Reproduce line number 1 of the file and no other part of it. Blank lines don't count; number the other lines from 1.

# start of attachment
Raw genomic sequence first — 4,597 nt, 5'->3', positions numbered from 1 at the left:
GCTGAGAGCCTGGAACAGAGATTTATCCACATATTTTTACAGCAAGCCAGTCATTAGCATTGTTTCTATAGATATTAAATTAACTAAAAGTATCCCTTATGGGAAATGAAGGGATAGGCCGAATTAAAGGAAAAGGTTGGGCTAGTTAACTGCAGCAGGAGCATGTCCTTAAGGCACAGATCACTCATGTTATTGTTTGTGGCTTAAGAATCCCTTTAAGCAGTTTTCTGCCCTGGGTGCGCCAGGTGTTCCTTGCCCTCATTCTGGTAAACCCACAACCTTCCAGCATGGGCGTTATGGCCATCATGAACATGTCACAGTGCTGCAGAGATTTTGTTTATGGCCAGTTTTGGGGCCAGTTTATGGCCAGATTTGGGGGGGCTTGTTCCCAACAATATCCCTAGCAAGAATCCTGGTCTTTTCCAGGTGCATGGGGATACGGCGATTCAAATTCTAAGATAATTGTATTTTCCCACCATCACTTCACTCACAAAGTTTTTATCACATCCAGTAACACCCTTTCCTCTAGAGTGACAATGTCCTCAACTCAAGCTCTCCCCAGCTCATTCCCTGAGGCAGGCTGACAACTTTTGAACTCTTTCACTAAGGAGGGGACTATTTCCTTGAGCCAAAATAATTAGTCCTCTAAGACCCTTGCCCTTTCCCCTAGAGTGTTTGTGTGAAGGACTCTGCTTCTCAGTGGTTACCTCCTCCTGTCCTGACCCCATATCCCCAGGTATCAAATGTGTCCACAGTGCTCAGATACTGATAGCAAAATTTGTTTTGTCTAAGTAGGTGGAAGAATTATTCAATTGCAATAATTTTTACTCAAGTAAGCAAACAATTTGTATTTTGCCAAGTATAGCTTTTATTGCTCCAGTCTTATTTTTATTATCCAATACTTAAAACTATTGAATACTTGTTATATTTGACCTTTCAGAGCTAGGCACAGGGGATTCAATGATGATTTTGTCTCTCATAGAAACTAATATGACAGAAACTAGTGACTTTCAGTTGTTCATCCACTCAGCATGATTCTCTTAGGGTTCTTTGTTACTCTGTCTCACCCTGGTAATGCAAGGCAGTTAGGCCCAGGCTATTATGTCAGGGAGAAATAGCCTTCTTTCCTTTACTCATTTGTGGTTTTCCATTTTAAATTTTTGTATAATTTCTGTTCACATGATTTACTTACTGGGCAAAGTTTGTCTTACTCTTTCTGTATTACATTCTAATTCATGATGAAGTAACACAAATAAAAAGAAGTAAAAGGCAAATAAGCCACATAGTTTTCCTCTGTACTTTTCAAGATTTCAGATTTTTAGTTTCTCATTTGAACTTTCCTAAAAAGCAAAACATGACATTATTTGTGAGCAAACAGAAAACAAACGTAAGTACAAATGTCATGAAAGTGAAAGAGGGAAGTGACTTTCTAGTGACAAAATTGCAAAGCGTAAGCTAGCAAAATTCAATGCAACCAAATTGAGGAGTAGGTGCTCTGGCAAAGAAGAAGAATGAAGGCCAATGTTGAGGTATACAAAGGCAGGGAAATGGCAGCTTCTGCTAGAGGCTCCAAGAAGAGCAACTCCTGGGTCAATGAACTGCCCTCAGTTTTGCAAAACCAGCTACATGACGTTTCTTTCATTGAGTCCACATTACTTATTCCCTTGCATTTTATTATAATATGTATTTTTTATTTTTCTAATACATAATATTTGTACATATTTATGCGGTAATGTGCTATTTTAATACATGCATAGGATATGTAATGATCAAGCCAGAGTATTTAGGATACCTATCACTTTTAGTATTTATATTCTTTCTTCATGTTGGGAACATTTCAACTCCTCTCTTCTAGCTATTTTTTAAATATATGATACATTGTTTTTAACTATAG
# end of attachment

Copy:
Raw genomic sequence first — 4,597 nt, 5'->3', positions numbered from 1 at the left: